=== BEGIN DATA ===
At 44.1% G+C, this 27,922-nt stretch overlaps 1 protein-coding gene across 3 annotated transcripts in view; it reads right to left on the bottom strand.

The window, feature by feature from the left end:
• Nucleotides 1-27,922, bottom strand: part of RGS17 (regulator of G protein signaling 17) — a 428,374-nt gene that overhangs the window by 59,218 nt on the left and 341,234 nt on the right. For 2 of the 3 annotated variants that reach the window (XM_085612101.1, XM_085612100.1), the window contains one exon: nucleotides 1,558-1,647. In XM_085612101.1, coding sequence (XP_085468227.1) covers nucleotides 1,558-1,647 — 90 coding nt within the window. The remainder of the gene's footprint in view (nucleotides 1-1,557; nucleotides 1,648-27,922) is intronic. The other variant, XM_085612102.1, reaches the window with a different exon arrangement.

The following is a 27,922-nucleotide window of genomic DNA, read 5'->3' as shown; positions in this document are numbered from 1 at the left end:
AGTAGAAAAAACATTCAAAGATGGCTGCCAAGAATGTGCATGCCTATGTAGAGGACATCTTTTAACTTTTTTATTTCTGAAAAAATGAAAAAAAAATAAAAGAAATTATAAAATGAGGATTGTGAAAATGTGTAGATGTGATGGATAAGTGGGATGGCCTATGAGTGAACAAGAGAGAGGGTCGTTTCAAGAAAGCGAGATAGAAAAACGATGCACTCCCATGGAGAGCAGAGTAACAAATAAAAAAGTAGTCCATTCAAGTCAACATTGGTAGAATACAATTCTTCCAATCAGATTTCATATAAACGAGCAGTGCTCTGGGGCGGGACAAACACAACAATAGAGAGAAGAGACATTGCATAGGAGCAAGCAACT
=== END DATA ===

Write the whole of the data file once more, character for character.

At 44.1% G+C, this 27,922-nt stretch overlaps 1 protein-coding gene across 3 annotated transcripts in view; it reads right to left on the bottom strand.

The window, feature by feature from the left end:
• Nucleotides 1-27,922, bottom strand: part of RGS17 (regulator of G protein signaling 17) — a 428,374-nt gene that overhangs the window by 59,218 nt on the left and 341,234 nt on the right. For 2 of the 3 annotated variants that reach the window (XM_085612101.1, XM_085612100.1), the window contains one exon: nucleotides 1,558-1,647. In XM_085612101.1, coding sequence (XP_085468227.1) covers nucleotides 1,558-1,647 — 90 coding nt within the window. The remainder of the gene's footprint in view (nucleotides 1-1,557; nucleotides 1,648-27,922) is intronic. The other variant, XM_085612102.1, reaches the window with a different exon arrangement.

The following is a 27,922-nucleotide window of genomic DNA, read 5'->3' as shown; positions in this document are numbered from 1 at the left end:
AGTAGAAAAAACATTCAAAGATGGCTGCCAAGAATGTGCATGCCTATGTAGAGGACATCTTTTAACTTTTTTATTTCTGAAAAAATGAAAAAAAAATAAAAGAAATTATAAAATGAGGATTGTGAAAATGTGTAGATGTGATGGATAAGTGGGATGGCCTATGAGTGAACAAGAGAGAGGGTCGTTTCAAGAAAGCGAGATAGAAAAACGATGCACTCCCATGGAGAGCAGAGTAACAAATAAAAAAGTAGTCCATTCAAGTCAACATTGGTAGAATACAATTCTTCCAATCAGATTTCATATAAACGAGCAGTGCTCTGGGGCGGGACAAACACAACAATAGAGAGAAGAGACATTGCATAGGAGCAAGCAACT